('llRlS S'l‘lilillz-l’liRKlNS MAUNL‘M PHOTOS
Schoolchildren in the rain; Lesotho. South Alrica. 1981
submit their contact sheets from which editors make a selection but single images they have chosen themselves. There is no such a thing as a ‘Magnum photograph’. Magnum prides itself in having no house style and reflects the many cultures and countries from which its photographers come. Magnum photographers are more than just reporters with a camera. They picture events the way they see them and ignore the preconceptions ofdesk-bound picture editors.
The exhibition. In Our Time: The World as Seen by Magnum Photographers. is a spectacular (our (1' horizon which has been touring North America and Europe since 1989. Cleverly. the exhibition avoids
criticisms that an art gallery is not the place to view socially concerned pictures of wars. the inmates of mental asylums and Third World misery. Examples of magazines show how the photographs originally appeared on the page and this puts the pictures in perspective.
The most recent challenge to photography is the computer technology which allows photographs to be seemlessly manipulated in a way that is instant. efficient and almost impossible to detect. Often there is no negative with which to verify an image. ‘Electronic imaging.‘ opens up a Pandora‘s box ofproblems ofthe kind that Magnum has stood resolutely against for more than 40 years.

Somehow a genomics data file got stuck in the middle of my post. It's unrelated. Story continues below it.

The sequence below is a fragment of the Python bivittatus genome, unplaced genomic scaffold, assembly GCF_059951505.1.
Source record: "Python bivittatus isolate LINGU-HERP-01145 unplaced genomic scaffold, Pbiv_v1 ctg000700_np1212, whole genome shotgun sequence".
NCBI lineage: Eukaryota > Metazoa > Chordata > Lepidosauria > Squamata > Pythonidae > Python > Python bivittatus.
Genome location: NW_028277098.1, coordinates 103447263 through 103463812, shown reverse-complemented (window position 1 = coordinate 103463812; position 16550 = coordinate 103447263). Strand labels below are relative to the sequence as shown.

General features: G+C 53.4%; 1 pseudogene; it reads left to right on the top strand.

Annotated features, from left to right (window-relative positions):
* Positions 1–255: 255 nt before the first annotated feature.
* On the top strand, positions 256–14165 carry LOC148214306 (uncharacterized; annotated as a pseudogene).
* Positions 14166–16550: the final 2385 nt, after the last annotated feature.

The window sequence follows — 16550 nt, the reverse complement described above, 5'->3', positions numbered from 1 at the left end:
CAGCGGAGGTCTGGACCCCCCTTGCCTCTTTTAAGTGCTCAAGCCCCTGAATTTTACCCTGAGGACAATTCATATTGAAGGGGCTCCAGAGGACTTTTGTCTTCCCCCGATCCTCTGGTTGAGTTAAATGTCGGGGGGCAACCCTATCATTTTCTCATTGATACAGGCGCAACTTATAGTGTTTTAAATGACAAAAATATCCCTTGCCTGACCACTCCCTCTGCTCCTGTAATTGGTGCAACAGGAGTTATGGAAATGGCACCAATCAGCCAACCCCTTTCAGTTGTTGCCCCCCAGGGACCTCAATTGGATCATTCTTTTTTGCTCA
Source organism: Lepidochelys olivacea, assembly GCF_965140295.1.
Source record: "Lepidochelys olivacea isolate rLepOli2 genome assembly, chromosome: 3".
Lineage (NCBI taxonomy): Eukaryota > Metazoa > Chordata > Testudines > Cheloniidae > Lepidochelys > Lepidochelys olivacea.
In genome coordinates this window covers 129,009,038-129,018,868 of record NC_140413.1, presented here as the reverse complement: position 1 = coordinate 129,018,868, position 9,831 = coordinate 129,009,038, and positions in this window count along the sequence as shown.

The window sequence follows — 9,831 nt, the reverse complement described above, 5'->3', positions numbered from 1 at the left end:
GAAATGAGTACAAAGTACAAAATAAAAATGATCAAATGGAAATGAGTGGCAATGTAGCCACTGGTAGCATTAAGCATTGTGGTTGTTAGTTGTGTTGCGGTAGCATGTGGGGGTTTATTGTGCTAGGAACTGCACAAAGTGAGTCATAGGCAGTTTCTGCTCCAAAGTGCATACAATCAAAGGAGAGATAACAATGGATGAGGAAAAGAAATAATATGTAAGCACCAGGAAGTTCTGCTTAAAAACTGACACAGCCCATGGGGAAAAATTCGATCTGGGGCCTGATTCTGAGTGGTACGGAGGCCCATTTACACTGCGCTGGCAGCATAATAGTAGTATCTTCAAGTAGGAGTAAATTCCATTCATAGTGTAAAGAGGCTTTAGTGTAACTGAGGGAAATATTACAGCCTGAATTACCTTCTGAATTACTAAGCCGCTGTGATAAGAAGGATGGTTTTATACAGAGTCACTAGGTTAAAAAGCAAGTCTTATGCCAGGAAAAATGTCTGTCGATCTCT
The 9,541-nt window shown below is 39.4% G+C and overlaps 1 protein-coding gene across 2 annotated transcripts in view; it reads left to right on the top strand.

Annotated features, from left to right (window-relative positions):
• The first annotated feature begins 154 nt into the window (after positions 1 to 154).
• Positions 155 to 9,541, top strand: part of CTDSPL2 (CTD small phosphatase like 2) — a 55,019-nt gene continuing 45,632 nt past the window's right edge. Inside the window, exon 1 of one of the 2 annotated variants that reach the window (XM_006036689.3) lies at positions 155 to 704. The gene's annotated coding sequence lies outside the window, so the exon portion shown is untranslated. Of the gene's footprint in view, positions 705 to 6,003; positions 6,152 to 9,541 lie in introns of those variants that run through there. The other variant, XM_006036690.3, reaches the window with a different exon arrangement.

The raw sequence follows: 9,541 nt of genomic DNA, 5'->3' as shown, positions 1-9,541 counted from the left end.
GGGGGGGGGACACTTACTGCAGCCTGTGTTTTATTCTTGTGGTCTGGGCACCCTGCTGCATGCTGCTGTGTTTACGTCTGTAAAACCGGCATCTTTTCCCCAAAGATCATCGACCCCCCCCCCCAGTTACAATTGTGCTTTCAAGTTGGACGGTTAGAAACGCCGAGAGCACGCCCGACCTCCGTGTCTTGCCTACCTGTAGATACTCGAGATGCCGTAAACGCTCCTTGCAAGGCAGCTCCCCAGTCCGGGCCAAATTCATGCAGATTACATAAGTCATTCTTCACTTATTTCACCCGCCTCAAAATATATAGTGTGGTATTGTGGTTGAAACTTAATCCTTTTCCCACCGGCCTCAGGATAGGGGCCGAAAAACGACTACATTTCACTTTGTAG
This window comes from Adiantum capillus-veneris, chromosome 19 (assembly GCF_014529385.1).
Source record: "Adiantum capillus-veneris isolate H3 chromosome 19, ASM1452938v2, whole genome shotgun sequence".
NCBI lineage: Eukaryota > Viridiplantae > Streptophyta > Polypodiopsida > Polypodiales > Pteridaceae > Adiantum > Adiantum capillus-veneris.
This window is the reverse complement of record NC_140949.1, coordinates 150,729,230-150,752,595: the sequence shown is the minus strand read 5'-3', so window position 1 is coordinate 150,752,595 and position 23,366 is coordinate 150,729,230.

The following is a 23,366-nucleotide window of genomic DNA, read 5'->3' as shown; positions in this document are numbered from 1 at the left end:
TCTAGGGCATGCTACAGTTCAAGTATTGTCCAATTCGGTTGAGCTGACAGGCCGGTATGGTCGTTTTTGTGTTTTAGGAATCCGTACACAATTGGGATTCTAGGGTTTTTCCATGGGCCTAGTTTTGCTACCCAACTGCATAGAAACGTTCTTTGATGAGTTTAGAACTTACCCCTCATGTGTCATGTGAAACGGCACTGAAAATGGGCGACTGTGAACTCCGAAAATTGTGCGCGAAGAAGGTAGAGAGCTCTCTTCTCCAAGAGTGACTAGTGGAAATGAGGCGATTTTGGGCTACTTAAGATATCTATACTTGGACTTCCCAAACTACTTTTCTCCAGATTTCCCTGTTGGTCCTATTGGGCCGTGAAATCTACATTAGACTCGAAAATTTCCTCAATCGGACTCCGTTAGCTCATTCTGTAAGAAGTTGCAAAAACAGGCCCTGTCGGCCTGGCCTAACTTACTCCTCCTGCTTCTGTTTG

Will Magnum's high ideals stand up‘.’ "The
experimentation of Magnum photographers i may become increasingly important as much
of the heart ofthe medium changes.’ says one ofthe exhibition‘s selectors. Fred Richtin. ‘A growing concern is that there be people left to say things authentically who can reach the public. and not lose interest in exploring the increasingly volatile. variegated complexities of the day.‘
In Our Time: The H'orldus Seen hv .llugnum Photographersrimsalt/1e Meir/Ian Galleries. (i/usgtmj/mnt .t’ xl ugllsl In 3 7 October. A book ofthe ('.t‘/Il/7lfl(lll is wired [21.95.
The List leluly — 8 August l‘l‘ll 11